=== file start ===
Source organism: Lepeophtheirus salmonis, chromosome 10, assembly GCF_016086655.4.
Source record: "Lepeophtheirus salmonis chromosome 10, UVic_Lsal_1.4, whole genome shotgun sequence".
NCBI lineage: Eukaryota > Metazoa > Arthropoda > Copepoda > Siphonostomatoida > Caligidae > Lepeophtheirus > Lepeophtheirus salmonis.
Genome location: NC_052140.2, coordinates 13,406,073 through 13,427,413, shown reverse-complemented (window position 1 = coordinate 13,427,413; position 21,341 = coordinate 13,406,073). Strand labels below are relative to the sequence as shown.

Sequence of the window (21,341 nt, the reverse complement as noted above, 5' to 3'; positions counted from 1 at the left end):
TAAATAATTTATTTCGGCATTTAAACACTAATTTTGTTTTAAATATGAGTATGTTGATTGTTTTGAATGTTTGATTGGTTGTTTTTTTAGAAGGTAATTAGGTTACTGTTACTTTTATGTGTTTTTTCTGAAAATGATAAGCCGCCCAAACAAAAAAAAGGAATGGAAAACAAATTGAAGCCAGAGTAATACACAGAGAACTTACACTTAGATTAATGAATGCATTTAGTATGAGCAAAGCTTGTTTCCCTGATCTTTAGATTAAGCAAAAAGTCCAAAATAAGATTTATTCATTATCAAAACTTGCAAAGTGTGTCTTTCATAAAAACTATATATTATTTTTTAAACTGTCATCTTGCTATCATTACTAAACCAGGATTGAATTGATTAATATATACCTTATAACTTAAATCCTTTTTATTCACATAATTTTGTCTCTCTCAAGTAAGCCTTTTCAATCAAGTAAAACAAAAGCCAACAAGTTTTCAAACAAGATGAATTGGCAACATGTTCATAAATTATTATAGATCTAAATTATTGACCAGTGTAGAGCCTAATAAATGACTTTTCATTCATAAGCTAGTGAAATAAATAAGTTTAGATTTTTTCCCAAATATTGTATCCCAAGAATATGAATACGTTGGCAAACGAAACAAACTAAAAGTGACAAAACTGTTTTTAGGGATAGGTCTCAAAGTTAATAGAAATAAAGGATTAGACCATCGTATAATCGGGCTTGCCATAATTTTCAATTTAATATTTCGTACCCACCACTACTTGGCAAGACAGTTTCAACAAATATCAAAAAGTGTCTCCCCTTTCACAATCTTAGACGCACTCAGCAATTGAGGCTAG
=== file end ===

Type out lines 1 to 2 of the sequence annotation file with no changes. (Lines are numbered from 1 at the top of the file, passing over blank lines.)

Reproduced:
Source organism: Lepeophtheirus salmonis, chromosome 10, assembly GCF_016086655.4.
Source record: "Lepeophtheirus salmonis chromosome 10, UVic_Lsal_1.4, whole genome shotgun sequence".